Gameplay remains the same as always, with new options of customizing the tricks that you will perform for your “Uber” special moves, and those death-defying “Super Uber” specials, to boot. The game plays like a tighter, less-smooth version of the game that everyone has muttered “Say wha??” about. The controls are a little too tight for their own good, and you actually get the feel of “Oh my God” if you happen to screw up on a straightaway that leads down several cliffs, ramming your character into sharp rocks along the way. This is one of the few gaming experiences that is hard to put into words, although I guess the best way to sum it up is by saying that it is nearly identical to the nightmares you have of falling down a large flight of stairs without hitting a single one before you splat against the ground.
Visually, the game is a Godsend on such casual and basic ideas. While the graphics are lovely, they are nothing completely revolutionary. We have seen it before, for the majority, with SSX Tricky, with the small exception of better character maps, and a wider scale on the complete view from high places. As stated, it is nothing that we haven’t seen before, but mere pictures of the game cannot speak words, as with most games today, they simply look jagged. Put the entire frame in motion, and you have visual poetry that captures your breath, and holds it for ransom.
Once all of the pieces are brought together, you have a fulfilling gameplay experience for the average gamer, and a delightful redundancy that seems more tuned for the gamer that knows too much for their own good. Fans of the series will weep with joy, as their favorite series just got as good as it gets... until the next installment, anyway. If you disliked the sequel due to the magic lost from the original, then I think it is safe to say that this one’s a good buy. Anyone can play, few can master, and even fewer have the time to beat the game 100% with every character. If you have a lot of time on your hands, this game is the one for you.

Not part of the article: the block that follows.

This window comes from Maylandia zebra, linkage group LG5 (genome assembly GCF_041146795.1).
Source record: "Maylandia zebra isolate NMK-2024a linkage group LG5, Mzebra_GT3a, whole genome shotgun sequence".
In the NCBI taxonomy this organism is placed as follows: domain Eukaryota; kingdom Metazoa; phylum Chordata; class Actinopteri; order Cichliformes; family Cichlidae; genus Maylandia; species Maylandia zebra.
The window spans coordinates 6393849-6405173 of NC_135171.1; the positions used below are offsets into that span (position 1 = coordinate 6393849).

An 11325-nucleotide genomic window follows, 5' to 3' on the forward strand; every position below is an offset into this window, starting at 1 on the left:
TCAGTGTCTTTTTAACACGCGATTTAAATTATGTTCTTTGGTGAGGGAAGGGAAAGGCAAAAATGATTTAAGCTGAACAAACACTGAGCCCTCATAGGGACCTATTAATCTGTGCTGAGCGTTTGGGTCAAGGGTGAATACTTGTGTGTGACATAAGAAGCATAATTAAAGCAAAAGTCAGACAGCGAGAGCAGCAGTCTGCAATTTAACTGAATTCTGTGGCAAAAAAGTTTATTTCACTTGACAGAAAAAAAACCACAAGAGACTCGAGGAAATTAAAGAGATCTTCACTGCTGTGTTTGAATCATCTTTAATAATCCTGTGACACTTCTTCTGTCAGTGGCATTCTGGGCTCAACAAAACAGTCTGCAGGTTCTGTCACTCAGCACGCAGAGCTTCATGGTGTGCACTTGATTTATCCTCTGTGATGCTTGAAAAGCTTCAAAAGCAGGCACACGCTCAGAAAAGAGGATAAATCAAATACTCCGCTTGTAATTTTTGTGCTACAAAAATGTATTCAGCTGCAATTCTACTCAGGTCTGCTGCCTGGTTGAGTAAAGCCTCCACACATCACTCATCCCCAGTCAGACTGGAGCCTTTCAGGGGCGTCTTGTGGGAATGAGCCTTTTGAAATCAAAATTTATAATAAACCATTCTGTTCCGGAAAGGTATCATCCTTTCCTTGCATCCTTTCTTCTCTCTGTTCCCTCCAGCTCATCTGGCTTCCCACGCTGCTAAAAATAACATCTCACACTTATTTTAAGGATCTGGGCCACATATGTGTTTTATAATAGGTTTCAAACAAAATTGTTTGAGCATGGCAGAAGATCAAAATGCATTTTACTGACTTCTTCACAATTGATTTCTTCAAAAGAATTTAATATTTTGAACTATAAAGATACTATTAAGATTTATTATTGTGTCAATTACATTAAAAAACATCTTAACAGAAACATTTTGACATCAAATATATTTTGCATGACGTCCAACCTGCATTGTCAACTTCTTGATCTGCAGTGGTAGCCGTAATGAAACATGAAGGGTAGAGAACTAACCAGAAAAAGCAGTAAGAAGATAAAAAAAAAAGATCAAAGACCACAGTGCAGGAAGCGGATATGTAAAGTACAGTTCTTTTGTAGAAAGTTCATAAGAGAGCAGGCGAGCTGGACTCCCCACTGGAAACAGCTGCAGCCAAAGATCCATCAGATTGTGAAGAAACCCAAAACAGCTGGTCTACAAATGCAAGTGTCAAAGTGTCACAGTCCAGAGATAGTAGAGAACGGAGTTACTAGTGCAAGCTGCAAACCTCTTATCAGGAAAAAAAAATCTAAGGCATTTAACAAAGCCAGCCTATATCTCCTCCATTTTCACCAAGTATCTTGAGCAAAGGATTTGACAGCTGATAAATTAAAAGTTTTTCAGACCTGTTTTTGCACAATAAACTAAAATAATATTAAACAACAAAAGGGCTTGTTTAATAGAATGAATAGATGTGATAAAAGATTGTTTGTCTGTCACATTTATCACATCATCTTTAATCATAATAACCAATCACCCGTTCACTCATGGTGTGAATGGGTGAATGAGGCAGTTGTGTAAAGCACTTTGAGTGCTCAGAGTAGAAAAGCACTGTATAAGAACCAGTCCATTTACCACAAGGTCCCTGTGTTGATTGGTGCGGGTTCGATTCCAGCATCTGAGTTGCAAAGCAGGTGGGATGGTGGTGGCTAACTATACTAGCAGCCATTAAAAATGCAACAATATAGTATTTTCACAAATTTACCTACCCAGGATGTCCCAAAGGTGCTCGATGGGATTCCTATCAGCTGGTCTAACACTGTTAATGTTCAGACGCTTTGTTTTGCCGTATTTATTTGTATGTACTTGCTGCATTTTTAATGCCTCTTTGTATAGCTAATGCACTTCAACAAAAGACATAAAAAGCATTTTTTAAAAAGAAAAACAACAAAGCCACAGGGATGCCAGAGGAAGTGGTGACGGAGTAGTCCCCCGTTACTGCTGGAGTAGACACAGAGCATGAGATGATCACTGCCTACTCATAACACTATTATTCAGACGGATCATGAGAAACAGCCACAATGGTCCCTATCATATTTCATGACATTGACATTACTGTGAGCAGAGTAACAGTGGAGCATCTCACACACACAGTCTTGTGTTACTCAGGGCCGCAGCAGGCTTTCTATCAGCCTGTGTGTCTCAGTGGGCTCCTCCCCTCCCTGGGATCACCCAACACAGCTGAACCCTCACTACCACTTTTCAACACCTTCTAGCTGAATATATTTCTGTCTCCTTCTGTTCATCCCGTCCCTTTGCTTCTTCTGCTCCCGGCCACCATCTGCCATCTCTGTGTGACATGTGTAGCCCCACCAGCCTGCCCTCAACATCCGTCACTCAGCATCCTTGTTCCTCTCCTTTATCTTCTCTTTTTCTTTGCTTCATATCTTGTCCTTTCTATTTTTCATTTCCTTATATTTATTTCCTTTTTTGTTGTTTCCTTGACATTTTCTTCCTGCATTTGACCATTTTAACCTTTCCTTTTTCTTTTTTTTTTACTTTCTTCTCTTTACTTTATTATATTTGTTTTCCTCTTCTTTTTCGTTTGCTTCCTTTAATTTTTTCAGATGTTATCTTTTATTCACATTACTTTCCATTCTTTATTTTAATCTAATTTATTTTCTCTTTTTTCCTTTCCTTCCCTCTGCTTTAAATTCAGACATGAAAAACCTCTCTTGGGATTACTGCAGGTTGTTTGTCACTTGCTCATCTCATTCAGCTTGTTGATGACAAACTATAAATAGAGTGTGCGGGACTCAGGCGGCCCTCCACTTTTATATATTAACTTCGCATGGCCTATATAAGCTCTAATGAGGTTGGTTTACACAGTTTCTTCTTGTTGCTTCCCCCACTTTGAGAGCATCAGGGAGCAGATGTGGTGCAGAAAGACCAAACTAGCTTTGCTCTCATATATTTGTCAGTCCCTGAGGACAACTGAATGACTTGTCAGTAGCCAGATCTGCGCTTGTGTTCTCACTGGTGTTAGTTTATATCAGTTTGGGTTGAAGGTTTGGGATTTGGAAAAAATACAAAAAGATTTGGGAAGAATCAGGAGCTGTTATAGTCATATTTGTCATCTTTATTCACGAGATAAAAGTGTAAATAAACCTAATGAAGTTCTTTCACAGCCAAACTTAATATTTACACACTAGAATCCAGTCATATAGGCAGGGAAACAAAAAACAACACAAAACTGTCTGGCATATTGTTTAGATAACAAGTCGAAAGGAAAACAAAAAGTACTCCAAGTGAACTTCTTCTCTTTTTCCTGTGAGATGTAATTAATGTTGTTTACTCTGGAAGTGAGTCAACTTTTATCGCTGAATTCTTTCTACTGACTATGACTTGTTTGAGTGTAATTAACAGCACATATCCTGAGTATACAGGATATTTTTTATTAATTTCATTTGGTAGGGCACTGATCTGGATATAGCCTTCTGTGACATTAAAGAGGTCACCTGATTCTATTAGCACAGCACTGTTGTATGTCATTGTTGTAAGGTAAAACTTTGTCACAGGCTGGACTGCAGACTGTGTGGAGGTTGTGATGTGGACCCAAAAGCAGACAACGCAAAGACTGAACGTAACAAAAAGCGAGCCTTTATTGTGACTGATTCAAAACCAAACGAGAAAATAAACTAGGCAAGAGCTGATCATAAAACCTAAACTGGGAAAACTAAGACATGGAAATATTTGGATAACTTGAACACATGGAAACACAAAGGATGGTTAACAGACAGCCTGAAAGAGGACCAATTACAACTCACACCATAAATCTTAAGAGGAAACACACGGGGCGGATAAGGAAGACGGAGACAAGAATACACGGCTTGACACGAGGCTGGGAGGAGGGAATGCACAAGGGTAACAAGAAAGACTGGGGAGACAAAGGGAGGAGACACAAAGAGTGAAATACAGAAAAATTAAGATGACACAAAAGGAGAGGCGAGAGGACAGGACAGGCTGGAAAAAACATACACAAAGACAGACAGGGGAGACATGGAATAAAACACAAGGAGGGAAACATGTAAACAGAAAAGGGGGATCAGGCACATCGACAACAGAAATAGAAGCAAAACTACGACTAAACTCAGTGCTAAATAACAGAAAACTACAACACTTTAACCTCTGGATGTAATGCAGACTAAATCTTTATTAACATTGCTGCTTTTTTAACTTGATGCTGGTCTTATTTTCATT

It is all basic stuff. It is the standard in the genre, with a little bit more flair. But the way it is pulled off rather than the entire picture itself is brilliance on a disc. Too few developers and programmers have worked together to make the environments themselves come alive and strangle you, yet EA BIG does it once again. This is not a game to show off to your buddies, graphically, but once they start playing it, they will appreciate it without you having to mention how pretty it truly is.
The sound is one of the more average categories, especially for having a separate soundtrack dedicated to the music. EA did a great job of hiring good voice actors for each individual part, most notably the disc jockey for Radio BIG, the in-game radio station that plays repetitive techno remixes of songs like the hippie classic, “Signs,” and the Red Hot Chili Peppers cover of the great Stevie Wonder’s “Higher Ground.” Voice acting is the plus, the music is the minus.
About as solid as a snowboarding game can get. The controls all work very smoothly together, and the environments blend with perfect harmony. This is the type of game that you would allow your child, your girlfriend, your Christian friend, and your Satanist friend to play. Whether they get along in the same room is not the point, but rather having fun while playing the game. The controls could use some sedatives, but other than that, it’s the game that we have come to know and love.
Damn near unbreakable. There are more than a handful of characters to play as from the start with nearly 700 overall objectives and unlockables for each character. It takes around two weeks of non-stop gameplay to complete the game with one character, much less the amount of characters that are in the game. The only thing that truly hurts SSX 3 in the long run is the fact that the variety of things to do lacks between different characters: more or less, it’s all the same of a good thing.
Simply put, this game is a riot to play. It will bring back solid nostalgia from a couple of years ago when the original SSX was popular and in full effect for an awesome gaming experience. For the freaks out there that have more than three months of free time on their hands, I wholeheartedly recommend this title to both you and your friends. Anyone can pick it up and play it to the core. SSX 3 proves that not every title needs to have a flashy gimmick for a certain range of people to succeed for everyone. While it’s not the original SSX, it picks the ball up from where SSX Tricky’s lack of originality dropped it. A brave and successful outing by EA BIG.
Community review by zoop (February 05, 2004)